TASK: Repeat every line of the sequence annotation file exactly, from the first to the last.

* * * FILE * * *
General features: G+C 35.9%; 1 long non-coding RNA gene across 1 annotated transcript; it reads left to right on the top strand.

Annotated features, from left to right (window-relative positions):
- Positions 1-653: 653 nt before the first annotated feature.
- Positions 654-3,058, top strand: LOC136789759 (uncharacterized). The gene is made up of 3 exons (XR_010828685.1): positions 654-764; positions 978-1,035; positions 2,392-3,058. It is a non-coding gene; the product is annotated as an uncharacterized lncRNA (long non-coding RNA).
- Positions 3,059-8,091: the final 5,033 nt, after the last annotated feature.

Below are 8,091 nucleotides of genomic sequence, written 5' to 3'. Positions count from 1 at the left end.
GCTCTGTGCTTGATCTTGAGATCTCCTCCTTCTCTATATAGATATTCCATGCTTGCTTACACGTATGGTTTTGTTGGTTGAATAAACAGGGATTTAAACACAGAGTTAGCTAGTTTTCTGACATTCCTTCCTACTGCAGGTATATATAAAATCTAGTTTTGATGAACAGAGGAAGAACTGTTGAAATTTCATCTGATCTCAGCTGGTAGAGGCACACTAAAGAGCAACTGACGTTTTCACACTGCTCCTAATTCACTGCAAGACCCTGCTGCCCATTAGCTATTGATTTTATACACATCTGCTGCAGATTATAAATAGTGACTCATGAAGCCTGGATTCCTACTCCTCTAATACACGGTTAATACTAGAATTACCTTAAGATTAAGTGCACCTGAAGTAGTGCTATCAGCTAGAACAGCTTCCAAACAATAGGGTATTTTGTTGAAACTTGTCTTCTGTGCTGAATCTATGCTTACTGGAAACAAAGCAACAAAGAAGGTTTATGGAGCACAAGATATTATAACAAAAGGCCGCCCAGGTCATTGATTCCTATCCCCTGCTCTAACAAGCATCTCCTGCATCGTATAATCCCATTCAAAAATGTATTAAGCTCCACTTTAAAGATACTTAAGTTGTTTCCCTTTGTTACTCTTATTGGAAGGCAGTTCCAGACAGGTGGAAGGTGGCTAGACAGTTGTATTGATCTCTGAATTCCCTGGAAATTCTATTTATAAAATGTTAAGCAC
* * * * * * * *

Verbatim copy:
General features: G+C 35.9%; 1 long non-coding RNA gene across 1 annotated transcript; it reads left to right on the top strand.

Annotated features, from left to right (window-relative positions):
- Positions 1-653: 653 nt before the first annotated feature.
- Positions 654-3,058, top strand: LOC136789759 (uncharacterized). The gene is made up of 3 exons (XR_010828685.1): positions 654-764; positions 978-1,035; positions 2,392-3,058. It is a non-coding gene; the product is annotated as an uncharacterized lncRNA (long non-coding RNA).
- Positions 3,059-8,091: the final 5,033 nt, after the last annotated feature.

Below are 8,091 nucleotides of genomic sequence, written 5' to 3'. Positions count from 1 at the left end.
GCTCTGTGCTTGATCTTGAGATCTCCTCCTTCTCTATATAGATATTCCATGCTTGCTTACACGTATGGTTTTGTTGGTTGAATAAACAGGGATTTAAACACAGAGTTAGCTAGTTTTCTGACATTCCTTCCTACTGCAGGTATATATAAAATCTAGTTTTGATGAACAGAGGAAGAACTGTTGAAATTTCATCTGATCTCAGCTGGTAGAGGCACACTAAAGAGCAACTGACGTTTTCACACTGCTCCTAATTCACTGCAAGACCCTGCTGCCCATTAGCTATTGATTTTATACACATCTGCTGCAGATTATAAATAGTGACTCATGAAGCCTGGATTCCTACTCCTCTAATACACGGTTAATACTAGAATTACCTTAAGATTAAGTGCACCTGAAGTAGTGCTATCAGCTAGAACAGCTTCCAAACAATAGGGTATTTTGTTGAAACTTGTCTTCTGTGCTGAATCTATGCTTACTGGAAACAAAGCAACAAAGAAGGTTTATGGAGCACAAGATATTATAACAAAAGGCCGCCCAGGTCATTGATTCCTATCCCCTGCTCTAACAAGCATCTCCTGCATCGTATAATCCCATTCAAAAATGTATTAAGCTCCACTTTAAAGATACTTAAGTTGTTTCCCTTTGTTACTCTTATTGGAAGGCAGTTCCAGACAGGTGGAAGGTGGCTAGACAGTTGTATTGATCTCTGAATTCCCTGGAAATTCTATTTATAAAATGTTAAGCAC